Built of local red sandstone, Hereford Cathedral retains a large central tower and some fine 11th-century Norman carvings, although most of the interior is 19th century. There are also some exquisite contemporary stained-glass windows in the Audley Chapel. However, its main attractions are two great treasures: a 12th-century chair, to the left of the high altar, one of the oldest pieces of furniture in the country and reputedly used by King Stephen (1092–1154); and the Mappa Mundi, the largest medieval map of the world still in existence. Drawn in about 1300, it's a fascinating glimpse of how the medieval mind viewed the world: Jerusalem is shown dead center, the Garden of Eden at the edge, Europe and Africa are the wrong way round—and, of course, there are no Americas. In addition to land masses, the map details 500 individual drawings, including cities, Biblical stories, mythical creatures, and images of how people in different corners of the globe were thought to look—the last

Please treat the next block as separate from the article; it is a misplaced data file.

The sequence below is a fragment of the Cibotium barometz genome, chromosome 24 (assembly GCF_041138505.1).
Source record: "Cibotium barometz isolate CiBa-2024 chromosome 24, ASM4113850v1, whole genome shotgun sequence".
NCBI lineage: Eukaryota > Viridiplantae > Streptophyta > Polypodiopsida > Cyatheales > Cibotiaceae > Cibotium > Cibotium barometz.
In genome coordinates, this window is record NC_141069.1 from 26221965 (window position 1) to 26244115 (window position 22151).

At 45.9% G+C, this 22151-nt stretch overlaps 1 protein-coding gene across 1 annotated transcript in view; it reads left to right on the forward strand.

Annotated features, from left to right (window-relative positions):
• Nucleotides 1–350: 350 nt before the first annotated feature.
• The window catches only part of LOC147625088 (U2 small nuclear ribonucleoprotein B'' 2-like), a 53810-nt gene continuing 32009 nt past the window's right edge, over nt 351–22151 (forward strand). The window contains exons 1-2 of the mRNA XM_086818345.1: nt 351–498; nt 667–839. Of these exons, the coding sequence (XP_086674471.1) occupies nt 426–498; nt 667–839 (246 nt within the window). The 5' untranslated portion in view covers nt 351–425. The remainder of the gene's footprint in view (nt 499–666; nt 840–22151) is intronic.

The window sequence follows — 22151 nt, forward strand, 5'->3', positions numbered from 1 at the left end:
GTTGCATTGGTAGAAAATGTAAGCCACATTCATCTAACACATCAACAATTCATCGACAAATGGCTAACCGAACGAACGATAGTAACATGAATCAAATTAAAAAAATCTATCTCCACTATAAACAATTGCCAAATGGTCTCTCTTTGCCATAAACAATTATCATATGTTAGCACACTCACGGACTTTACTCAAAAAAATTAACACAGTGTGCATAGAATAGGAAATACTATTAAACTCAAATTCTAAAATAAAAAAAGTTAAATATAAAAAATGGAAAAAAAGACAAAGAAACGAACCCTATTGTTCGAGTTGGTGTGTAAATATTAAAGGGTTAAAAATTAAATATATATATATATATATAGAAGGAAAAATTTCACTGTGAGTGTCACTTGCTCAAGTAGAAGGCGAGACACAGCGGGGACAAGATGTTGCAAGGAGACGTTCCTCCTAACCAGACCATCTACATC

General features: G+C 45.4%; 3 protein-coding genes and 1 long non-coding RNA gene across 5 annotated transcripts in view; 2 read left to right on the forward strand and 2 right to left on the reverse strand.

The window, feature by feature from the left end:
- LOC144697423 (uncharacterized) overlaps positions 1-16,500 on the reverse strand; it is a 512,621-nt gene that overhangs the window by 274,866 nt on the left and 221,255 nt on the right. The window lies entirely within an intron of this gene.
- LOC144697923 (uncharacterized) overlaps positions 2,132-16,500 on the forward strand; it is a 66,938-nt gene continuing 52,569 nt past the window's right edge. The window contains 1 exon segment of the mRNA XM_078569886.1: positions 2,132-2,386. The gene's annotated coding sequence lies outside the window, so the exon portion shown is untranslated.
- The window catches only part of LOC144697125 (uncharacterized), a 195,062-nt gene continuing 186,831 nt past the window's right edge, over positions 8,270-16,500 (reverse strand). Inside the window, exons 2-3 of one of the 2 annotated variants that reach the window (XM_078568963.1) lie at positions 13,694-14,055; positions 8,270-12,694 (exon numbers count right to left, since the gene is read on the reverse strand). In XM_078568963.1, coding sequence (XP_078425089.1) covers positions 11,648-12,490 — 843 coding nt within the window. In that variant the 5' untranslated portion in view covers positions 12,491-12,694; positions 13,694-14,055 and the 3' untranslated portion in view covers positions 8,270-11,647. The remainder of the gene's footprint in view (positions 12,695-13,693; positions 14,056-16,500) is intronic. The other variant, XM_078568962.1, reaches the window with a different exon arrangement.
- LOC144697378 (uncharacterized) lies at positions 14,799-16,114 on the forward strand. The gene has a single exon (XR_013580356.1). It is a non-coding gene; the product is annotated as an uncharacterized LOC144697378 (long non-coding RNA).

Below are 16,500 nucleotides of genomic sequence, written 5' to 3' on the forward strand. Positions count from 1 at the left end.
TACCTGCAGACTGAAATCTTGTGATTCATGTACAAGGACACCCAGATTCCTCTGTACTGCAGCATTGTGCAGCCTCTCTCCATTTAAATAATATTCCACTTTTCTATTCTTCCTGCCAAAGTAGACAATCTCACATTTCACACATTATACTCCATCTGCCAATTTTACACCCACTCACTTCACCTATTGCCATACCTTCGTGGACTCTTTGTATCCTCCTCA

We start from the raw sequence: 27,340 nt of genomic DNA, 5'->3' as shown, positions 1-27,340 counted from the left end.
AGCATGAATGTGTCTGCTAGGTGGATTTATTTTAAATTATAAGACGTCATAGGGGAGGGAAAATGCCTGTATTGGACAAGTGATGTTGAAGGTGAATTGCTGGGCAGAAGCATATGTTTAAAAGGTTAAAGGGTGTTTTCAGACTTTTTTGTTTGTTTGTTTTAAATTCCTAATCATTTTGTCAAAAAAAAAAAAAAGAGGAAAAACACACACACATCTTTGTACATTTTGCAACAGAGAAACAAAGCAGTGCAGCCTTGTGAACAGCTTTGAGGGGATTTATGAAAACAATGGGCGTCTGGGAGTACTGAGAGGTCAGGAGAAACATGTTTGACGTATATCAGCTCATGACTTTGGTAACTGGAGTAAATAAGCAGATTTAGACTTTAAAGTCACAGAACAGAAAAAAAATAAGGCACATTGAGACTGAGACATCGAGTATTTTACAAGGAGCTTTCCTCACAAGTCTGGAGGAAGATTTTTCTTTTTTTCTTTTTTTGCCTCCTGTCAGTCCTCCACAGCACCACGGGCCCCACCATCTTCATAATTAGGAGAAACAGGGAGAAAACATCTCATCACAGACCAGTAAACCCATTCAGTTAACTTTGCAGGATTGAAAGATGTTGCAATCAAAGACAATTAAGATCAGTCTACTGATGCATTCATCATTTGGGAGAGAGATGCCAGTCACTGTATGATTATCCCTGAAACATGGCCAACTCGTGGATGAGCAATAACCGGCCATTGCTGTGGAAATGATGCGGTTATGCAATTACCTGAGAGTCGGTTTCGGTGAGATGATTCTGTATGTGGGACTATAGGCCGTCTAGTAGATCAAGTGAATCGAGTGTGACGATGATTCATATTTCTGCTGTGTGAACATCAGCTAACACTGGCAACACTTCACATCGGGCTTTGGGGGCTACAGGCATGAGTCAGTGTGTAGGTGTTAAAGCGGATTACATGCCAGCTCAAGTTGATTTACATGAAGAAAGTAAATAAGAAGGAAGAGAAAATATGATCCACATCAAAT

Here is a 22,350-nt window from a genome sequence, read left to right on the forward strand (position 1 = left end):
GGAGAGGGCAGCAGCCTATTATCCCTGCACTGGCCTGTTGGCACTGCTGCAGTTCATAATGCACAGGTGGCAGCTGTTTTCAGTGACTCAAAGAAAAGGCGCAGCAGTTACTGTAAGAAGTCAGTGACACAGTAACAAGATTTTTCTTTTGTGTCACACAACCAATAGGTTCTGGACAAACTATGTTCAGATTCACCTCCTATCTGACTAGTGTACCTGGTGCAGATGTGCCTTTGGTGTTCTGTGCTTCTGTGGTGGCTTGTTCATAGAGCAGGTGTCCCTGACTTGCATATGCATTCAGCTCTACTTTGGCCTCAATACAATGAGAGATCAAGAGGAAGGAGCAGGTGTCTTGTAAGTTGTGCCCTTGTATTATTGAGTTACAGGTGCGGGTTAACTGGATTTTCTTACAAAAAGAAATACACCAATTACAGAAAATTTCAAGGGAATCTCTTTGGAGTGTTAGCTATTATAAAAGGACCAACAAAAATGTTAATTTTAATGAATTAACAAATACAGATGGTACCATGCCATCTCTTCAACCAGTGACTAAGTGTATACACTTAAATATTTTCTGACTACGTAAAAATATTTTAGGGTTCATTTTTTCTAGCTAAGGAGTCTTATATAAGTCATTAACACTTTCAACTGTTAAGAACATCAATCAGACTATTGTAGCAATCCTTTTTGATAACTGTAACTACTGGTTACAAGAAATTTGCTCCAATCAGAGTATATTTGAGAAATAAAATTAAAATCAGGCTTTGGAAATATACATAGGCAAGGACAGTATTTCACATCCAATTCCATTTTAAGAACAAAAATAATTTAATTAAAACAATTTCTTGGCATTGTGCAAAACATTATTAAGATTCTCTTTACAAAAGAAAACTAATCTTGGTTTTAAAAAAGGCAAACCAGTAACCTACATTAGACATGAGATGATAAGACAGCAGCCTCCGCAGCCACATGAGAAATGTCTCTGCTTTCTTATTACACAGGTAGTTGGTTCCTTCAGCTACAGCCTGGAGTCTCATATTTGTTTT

two frequently overlapping in wildly imaginative fashion. The map is held inside a chained library, containing some 1,500 books, among them an 8th-century copy of the Four Gospels. Chained libraries, in which books were attached to cupboards to discourage theft, are extremely rare: they date from medieval times, when books were as precious as gold. The Cathedral also holds a copy of the 1217 version of the Magna Carta—it's not on permanent display, but is sometimes brought out for temporary exhibits. Tours of the cathedral (without the library), tower, and garden run through summer; however, some are dependent on weather and are liable to change, so calling to confirm times is strongly recommended.